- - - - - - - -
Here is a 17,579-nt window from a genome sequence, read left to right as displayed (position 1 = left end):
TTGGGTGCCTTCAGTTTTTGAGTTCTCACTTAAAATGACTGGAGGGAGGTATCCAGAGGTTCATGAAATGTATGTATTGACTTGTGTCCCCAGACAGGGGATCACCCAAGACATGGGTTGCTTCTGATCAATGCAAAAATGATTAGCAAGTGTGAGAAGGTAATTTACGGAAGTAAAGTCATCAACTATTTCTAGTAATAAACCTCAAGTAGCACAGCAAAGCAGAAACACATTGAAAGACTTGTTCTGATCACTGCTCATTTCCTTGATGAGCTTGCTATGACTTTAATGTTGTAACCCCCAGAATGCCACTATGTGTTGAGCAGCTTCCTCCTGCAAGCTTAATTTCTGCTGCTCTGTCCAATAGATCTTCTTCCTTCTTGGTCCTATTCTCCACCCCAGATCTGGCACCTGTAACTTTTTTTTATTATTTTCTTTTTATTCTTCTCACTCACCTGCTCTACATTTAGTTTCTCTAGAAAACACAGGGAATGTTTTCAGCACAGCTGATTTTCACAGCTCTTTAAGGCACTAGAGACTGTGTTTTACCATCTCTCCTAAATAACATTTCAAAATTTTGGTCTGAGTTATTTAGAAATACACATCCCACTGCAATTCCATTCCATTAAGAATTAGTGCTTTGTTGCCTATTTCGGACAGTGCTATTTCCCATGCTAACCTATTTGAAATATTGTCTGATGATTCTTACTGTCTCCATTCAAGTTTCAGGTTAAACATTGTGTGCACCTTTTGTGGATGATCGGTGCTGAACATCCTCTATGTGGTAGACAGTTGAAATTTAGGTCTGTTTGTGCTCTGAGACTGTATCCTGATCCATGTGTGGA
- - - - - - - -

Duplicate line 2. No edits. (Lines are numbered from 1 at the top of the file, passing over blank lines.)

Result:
TTGGGTGCCTTCAGTTTTTGAGTTCTCACTTAAAATGACTGGAGGGAGGTATCCAGAGGTTCATGAAATGTATGTATTGACTTGTGTCCCCAGACAGGGGATCACCCAAGACATGGGTTGCTTCTGATCAATGCAAAAATGATTAGCAAGTGTGAGAAGGTAATTTACGGAAGTAAAGTCATCAACTATTTCTAGTAATAAACCTCAAGTAGCACAGCAAAGCAGAAACACATTGAAAGACTTGTTCTGATCACTGCTCATTTCCTTGATGAGCTTGCTATGACTTTAATGTTGTAACCCCCAGAATGCCACTATGTGTTGAGCAGCTTCCTCCTGCAAGCTTAATTTCTGCTGCTCTGTCCAATAGATCTTCTTCCTTCTTGGTCCTATTCTCCACCCCAGATCTGGCACCTGTAACTTTTTTTTATTATTTTCTTTTTATTCTTCTCACTCACCTGCTCTACATTTAGTTTCTCTAGAAAACACAGGGAATGTTTTCAGCACAGCTGATTTTCACAGCTCTTTAAGGCACTAGAGACTGTGTTTTACCATCTCTCCTAAATAACATTTCAAAATTTTGGTCTGAGTTATTTAGAAATACACATCCCACTGCAATTCCATTCCATTAAGAATTAGTGCTTTGTTGCCTATTTCGGACAGTGCTATTTCCCATGCTAACCTATTTGAAATATTGTCTGATGATTCTTACTGTCTCCATTCAAGTTTCAGGTTAAACATTGTGTGCACCTTTTGTGGATGATCGGTGCTGAACATCCTCTATGTGGTAGACAGTTGAAATTTAGGTCTGTTTGTGCTCTGAGACTGTATCCTGATCCATGTGTGGA